Portlandi-LA: Placemaking Lessons from the City Repair Project

#LeapLA tries to keep you looped into all things that make Los Angeles streets and neighborhoods more livable. Last month, Active Transportation Division had the opportunity to partner with the Department of City Planning, the Mayor’s Great Streets Initiative, and the Los Angeles Eco Village to bring Portland’s Mark Lakeman to speak to City departments. Lakeman, the founder of City Repair Project, gave a compelling presentation on how communities in Portland create natural building, permaculture, and public art projects. Lakeman’s presentation provided Los Angeles with some food for thought, illustrating how City Repair Project has served as an effective means for achieving transportation implementation goals.

The mission of the City Repair Project is to “foster thriving, inclusive, and sustainable communities through the creative reclamation of public space.” The project has facilitated simple, yet holistic approaches to improving Portland’s neighborhoods. Lakeman’s strategy emphasizes that streets are the center of cultural convergence: a community meeting place where ideas are communicated and people are compelled to interact. In this, Lakeman argues, a street should reflect the full spectrum of human expressions and serve more as a cultural continuum than a conduit to move traffic.

People enjoying a completed City Repair Project

People enjoying a completed City Repair Project

Culturally and physically, Los Angeles neighborhoods seeking to reclaim culture back into the streets can continue to expand their toolkit and learn from the City Repair model. Many Los Angeles communities have been touched by locally-driven placemaking efforts. From the more recent Great Streets Challenge, to well-established organizations such as Los Angeles Neighborhood Initiative (LANI), placemaking in Los Angeles has generated greater connectivity and revitalized neighborhoods. Community-driven strategies like these that utilize and engage active communities can facilitate critical improvements that enhance community cohesiveness.

City Repair Projects inspire creativity and community engagement

City Repair Projects inspire creativity and community engagement

Lakeman’s talk explained that City Repair Projects are a unique partnership between the non-profit, the community, and the City of Portland. The projects are driven from the bottom up, largely developed by volunteers and citizen activists, but the process is sustained and facilitated by the city. The city has made the process to opt into a City Repair Project fairly simple:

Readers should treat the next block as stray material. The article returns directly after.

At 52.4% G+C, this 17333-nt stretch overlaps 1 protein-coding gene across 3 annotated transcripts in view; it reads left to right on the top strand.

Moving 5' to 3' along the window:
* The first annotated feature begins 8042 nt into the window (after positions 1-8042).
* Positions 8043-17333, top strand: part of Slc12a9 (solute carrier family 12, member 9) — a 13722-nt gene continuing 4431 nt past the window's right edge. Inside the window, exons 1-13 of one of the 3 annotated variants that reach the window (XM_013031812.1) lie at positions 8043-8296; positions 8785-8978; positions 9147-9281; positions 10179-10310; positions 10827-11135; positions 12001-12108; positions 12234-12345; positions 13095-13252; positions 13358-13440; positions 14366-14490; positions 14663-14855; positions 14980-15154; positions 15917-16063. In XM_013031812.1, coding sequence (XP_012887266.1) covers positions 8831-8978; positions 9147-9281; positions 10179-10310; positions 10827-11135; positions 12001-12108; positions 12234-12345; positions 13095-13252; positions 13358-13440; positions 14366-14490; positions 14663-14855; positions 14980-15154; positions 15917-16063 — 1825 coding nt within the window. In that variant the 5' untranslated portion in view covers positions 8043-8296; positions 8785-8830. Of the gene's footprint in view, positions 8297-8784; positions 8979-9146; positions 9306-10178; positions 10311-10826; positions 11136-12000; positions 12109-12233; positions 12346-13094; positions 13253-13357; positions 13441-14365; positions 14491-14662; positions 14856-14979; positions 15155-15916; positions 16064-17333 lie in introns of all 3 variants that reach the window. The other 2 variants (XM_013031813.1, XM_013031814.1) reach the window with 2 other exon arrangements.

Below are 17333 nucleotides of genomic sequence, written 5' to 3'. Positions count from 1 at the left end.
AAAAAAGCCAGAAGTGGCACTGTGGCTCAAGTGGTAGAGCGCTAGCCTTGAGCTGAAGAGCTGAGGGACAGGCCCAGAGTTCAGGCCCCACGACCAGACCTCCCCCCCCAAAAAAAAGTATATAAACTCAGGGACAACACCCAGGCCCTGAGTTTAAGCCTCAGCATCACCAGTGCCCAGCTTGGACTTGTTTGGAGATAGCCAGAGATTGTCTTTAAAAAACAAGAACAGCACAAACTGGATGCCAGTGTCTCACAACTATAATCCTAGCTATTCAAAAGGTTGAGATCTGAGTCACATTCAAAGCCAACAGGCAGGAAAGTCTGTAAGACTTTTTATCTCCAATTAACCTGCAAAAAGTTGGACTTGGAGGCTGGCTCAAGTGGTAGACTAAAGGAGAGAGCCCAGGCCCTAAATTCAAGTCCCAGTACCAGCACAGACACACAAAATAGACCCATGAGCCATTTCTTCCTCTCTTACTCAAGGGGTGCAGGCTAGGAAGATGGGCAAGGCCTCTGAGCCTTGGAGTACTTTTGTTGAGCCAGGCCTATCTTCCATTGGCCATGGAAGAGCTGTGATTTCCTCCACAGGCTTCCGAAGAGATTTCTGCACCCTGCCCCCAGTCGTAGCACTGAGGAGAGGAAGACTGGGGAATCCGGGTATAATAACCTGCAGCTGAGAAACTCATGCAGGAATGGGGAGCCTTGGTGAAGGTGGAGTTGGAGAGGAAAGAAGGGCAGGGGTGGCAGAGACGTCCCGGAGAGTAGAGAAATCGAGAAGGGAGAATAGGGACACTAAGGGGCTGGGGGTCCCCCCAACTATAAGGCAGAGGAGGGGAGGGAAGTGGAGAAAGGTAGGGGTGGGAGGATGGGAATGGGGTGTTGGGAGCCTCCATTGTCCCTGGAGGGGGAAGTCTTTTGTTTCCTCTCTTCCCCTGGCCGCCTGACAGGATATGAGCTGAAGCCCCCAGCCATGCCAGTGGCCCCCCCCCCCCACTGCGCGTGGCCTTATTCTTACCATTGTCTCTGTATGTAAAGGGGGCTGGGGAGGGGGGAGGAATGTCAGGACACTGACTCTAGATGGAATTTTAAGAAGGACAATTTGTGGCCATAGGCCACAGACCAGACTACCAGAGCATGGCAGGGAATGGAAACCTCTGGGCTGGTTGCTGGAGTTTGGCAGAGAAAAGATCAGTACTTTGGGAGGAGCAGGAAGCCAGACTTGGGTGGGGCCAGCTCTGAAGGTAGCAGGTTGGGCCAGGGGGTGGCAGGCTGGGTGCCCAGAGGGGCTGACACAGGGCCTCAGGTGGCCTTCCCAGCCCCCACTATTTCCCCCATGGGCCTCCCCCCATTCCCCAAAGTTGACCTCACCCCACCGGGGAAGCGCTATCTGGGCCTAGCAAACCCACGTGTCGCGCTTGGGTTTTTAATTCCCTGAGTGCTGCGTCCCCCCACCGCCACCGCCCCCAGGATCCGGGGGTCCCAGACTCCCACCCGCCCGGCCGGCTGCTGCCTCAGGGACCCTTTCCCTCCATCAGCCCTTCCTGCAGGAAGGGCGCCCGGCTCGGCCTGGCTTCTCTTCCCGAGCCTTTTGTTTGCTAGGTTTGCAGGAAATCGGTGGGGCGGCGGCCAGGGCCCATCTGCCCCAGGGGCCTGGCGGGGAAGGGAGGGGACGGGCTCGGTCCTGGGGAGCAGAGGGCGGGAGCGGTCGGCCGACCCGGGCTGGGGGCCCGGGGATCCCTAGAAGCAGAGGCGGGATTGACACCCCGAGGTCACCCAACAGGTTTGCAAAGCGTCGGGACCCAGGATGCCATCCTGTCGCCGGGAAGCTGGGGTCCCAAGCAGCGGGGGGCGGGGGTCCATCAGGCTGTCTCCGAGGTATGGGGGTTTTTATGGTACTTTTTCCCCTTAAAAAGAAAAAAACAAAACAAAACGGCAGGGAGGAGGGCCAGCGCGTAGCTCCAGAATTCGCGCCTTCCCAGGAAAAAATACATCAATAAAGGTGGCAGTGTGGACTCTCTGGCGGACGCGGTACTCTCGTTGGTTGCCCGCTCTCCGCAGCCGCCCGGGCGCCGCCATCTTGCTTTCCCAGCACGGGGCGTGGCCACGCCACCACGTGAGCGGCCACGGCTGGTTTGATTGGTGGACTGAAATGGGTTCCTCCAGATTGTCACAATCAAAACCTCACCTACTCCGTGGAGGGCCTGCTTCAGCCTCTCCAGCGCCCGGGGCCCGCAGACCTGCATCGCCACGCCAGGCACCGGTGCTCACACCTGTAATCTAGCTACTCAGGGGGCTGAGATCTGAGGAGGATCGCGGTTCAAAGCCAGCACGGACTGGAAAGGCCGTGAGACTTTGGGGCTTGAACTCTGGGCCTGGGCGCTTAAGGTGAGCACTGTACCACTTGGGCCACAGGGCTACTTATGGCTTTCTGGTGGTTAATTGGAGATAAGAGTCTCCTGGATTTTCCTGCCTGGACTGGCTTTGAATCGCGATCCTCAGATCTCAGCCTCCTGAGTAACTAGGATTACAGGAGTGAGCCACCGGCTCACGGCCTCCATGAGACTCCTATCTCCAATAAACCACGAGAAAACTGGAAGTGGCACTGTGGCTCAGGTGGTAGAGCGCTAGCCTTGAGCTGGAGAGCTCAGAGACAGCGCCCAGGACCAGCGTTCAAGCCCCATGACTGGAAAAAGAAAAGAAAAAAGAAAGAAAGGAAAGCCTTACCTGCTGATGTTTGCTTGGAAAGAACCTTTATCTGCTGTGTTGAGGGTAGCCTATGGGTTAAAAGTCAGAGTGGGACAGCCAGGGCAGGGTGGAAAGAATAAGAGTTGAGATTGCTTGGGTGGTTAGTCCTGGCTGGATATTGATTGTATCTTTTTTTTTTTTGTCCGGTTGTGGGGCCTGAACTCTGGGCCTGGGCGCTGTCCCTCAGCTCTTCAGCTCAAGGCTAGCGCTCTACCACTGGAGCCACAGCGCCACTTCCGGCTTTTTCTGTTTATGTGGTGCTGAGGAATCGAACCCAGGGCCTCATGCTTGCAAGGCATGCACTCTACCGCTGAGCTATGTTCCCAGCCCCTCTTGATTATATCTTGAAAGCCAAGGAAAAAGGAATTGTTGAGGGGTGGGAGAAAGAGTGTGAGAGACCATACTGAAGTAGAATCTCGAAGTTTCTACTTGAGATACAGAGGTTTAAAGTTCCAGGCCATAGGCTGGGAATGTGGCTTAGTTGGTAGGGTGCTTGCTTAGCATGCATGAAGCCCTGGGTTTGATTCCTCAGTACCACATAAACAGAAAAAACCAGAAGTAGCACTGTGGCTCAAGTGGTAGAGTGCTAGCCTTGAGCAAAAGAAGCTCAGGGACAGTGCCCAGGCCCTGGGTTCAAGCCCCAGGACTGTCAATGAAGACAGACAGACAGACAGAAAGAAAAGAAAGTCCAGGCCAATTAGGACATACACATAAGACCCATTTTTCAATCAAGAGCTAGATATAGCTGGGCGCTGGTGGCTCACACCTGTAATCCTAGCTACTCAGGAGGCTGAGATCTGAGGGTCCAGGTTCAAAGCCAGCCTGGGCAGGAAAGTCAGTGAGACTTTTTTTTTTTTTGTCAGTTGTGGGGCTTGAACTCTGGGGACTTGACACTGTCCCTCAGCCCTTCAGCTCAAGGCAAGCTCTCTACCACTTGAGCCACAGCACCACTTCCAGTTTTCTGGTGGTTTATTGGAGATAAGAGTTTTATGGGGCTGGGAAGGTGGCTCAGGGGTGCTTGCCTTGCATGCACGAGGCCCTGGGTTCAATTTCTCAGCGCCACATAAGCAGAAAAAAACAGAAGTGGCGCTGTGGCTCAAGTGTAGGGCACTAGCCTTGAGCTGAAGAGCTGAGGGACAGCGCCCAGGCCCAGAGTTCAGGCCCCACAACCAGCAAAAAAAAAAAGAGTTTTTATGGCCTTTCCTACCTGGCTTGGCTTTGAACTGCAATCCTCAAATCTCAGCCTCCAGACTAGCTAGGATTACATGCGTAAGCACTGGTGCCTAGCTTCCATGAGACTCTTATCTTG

1. after identifying gaps and corridors, community members can pool resources and collaborate to design a project that is context sensitive and cost effective
  2. community members then apply with the Portland Bureau of Transportation for an encroachment permit and a block party permit, that allow them to shut down two streets (4 blocks) during a City Repair Project intersection painting

By keeping the regulatory process flexible and simple, Portland enables communities to create artistic and ecologically-oriented transportation improvements. Projects such as benches, community kiosks, gardens, street paintings, tile mosaics, and intersection treatments, though granular, integrally stitch neighborhoods together and inspire creativity and diversity.

The semi-permanent nature of some projects foster opportunities for continual innovation

Some projects are semi-permanent, fostering opportunities for continual innovation

The City Repair Project is about the intersection of transportation, art, public spaces, and community engagement. Fostering collaboration among community members, these projects create permanent and semi-permanent street improvements that benefit neighborhoods and the city at-large.  Following the lead of People St and Great Streets, City Repair Project is another model that Los Angeles can adapt as a means to encourage creative and environmentally sustainable placemaking.

Explore LA! Adventures on two-wheels: NoHo to Griffith Park

Spring (or is this one long perpetual summer?) is back and adventure options for those on two wheels are endless! After travelling to a few other places, we wanted to get back on our local tourism tip!

This bicycle tour features destinations in between the Red Line North Hollywood Station (in NoHo) and the Griffith Park Sunday Drum Circle. Yes, a drum circle! This 8.5 mile-long bike ride travels along different bike facilities (bike paths, lanes, and routes) and features a variety of LA neighborhood attractions from shops & entertainment in NoHo to nature & culture in Griffith Park.

Come along for the ride! To prepare, you need: a bike, a bike lock, some kind of map or smart phone, water, snacks, and don’t forget your sun protection, because it can get HOT!

Pleasant 8.5 mile-long features NoHo Arts District, Burbank and Griffith Park